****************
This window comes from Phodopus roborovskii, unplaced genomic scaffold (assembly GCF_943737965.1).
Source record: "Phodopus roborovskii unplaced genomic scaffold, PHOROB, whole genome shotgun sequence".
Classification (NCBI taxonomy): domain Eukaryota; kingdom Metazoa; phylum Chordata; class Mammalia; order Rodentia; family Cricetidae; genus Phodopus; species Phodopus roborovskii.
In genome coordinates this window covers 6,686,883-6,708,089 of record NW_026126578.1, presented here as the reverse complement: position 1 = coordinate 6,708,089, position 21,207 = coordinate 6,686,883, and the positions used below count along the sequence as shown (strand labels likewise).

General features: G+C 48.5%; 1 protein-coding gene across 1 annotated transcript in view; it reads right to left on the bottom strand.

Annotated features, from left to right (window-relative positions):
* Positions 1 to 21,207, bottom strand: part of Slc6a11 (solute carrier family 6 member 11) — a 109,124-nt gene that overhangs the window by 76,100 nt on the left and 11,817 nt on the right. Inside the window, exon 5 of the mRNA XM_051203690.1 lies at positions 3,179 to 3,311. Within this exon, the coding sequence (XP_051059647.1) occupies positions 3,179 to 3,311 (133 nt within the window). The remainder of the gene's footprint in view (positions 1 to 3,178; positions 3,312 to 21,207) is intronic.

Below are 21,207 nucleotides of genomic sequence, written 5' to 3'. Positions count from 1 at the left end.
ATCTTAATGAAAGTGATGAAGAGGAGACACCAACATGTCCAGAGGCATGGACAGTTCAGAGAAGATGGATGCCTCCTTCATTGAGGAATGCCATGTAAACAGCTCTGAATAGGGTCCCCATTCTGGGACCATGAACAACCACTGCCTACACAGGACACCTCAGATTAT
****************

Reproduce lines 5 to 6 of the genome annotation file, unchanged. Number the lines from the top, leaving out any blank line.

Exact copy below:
General features: G+C 48.5%; 1 protein-coding gene across 1 annotated transcript in view; it reads right to left on the bottom strand.

Annotated features, from left to right (window-relative positions):